Science points towards a two-tiered approach to reducing disparities. Here, I think it’s important that I mention the importance of health services. Basic health services are critical for families and young children, and good quality early care and education can promote healthy development, and early detection of children who have problems. These targeted services for children experiencing tolerable toxic stress can reduce these disruptions in the nervous system and the immune system that would ordinarily lead to later learning behavior and problems.

OK, this is the website for the National Scientific Council on the Developing Child. We’ve been around for about ten years now. Our goal is to provide you with the information about brain development and its role in early childcare and early development. If you go to this website, there are working papers, there are videos and there are educational materials that I recommend for you. I hope that I’ve convinced you a little bit about the importance of this for the health and welfare of young children. Thank you. [applause]

Male Audience Member: [inaudible 00:30:06] very well.

Male Audience Member: Yeah.

Male Audience Member: You were too, though.

Male Audience Member: Questions? Paul, can you handle this? Do we have any questions for Dr. Fox?

Male Audience Member: There’s one right there.

Female Audience Member: Hi, what do you think are kind of the next directions in terms of some of this, the different interventions that they’ve put in? I know Boston has had some great work done with their programs that they’ve put in. It seems like we’ve kind of approached it from a policy angle of being like a top-down, implement the intervention first and then see what our directions are going to be afterwards. Do you think that’s something that is going to continue to happen or is it now going to be something to where we can begin looking at the neuroscience behind what is effective with some of these programs?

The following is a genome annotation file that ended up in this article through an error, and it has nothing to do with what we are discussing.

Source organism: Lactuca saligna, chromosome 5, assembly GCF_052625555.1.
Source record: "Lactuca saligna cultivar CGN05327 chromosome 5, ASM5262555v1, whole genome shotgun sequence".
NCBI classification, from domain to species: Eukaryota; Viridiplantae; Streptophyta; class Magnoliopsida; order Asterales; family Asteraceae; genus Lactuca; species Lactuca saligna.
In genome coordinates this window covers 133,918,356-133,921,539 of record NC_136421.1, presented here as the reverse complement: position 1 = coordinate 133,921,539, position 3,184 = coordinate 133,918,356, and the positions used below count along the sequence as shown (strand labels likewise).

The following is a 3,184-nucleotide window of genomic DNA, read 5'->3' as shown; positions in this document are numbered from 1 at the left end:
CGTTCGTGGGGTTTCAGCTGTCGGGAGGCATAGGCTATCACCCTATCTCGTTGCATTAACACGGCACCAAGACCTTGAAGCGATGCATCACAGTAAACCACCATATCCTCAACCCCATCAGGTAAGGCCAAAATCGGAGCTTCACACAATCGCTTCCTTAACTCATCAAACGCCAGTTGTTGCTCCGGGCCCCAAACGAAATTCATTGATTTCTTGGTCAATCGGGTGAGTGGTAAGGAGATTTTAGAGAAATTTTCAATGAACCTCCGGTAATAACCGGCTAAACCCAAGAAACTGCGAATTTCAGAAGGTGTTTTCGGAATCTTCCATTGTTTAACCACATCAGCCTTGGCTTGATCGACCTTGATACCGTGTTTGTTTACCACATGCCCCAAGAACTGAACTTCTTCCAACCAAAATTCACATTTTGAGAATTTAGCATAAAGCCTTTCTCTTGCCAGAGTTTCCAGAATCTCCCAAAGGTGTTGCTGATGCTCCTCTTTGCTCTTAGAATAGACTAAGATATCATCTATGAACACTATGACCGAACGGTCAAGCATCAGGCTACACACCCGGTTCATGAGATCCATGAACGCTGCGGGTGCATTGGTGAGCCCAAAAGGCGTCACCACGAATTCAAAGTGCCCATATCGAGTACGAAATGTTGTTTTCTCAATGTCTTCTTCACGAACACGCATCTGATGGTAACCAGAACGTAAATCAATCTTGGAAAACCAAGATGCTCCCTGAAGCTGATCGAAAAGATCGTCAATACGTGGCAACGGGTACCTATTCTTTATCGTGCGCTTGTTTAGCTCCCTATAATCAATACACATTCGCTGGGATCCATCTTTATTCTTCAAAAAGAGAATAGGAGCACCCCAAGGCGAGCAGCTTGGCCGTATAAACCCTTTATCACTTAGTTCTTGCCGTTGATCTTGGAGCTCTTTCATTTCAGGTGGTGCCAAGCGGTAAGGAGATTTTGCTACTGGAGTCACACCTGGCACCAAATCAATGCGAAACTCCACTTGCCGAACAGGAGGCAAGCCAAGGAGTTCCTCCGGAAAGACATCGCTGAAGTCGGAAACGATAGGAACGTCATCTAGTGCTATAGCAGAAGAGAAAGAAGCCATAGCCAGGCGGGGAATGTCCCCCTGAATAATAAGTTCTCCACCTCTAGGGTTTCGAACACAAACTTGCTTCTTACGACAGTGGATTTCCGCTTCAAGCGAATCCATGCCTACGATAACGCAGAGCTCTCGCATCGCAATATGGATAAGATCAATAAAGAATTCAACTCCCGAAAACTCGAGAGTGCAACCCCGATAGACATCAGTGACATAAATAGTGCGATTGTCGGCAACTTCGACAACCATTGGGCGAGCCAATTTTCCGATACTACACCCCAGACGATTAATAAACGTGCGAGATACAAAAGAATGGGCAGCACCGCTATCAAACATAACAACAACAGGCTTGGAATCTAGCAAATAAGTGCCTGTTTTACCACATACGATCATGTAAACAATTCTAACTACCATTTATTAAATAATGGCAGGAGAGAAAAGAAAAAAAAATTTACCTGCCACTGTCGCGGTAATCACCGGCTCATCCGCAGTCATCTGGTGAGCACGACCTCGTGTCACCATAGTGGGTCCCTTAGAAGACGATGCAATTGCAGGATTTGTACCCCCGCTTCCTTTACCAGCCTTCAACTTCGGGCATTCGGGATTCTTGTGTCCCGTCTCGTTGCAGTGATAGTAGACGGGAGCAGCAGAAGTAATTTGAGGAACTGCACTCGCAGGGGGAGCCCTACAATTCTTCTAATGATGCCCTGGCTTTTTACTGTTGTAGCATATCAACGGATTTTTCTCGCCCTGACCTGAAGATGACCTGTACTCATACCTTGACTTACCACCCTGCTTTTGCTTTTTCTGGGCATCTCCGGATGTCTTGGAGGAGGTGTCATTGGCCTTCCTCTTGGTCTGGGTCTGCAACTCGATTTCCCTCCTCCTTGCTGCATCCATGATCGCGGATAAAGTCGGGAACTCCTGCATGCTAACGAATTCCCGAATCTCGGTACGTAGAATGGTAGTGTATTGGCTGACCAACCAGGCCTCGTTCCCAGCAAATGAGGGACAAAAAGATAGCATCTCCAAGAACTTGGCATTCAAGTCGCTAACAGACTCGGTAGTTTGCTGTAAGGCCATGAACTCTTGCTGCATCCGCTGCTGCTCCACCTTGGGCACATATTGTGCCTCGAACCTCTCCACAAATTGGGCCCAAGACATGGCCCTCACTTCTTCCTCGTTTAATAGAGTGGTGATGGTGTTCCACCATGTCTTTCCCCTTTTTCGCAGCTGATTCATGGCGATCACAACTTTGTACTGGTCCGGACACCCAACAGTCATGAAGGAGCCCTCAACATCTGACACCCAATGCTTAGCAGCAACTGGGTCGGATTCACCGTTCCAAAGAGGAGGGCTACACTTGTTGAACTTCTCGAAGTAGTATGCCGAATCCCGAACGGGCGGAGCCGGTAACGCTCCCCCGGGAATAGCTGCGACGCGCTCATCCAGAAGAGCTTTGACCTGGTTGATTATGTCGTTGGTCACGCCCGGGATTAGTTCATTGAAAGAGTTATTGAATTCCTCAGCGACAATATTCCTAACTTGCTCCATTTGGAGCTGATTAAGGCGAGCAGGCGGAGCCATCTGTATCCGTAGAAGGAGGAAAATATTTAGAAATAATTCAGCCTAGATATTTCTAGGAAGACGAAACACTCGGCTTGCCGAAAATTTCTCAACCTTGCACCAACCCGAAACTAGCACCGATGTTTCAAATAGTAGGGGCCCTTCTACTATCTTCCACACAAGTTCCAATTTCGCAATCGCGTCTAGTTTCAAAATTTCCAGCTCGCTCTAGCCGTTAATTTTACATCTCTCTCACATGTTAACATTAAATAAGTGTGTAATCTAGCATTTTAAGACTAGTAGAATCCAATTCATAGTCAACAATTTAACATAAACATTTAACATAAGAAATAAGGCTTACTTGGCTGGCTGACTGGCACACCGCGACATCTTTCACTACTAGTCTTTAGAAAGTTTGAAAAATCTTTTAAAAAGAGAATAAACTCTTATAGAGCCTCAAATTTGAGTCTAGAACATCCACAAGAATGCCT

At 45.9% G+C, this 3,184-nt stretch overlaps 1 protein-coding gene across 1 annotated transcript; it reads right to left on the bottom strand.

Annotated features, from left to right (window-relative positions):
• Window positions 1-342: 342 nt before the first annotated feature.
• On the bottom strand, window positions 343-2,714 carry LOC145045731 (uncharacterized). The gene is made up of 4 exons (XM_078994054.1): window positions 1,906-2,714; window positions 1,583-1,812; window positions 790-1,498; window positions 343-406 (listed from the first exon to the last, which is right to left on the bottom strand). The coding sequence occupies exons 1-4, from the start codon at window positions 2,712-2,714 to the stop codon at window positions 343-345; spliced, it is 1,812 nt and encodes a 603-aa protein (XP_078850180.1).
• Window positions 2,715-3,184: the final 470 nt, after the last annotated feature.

Dr. Nathan Fox: Right. Well, I’d like to think that we can do the latter. That is that we can use the neuroscience to inform these interventions. I can say there are two issues, and actually they were discussed at our meeting this afternoon. I think that large-scale interventions are possible, but it’s also possible to have more local micro kind of studies in which you do a smaller evidence-based trial to see if it works in a local area because interventions are terribly difficult to scale up. It may be that we’re at a point now where we should be doing these micro studies and seeing their feasibility and seeing their efficacy. Then once we have a corpus of them and they’re informed by the neuroscience, then we can go from that to the scaling up.

Female Audience Member: I was wondering about with the neuroscience research that’s been happening, is there any critical amount of time that if children are, say, in a childcare setting that’s high quality or if they are in preschool programs that are high quality, is there a certain number of hours per day that if the time spent there is lower in stress can actually reverse some of the damage that might be occurring due to a stressful home life?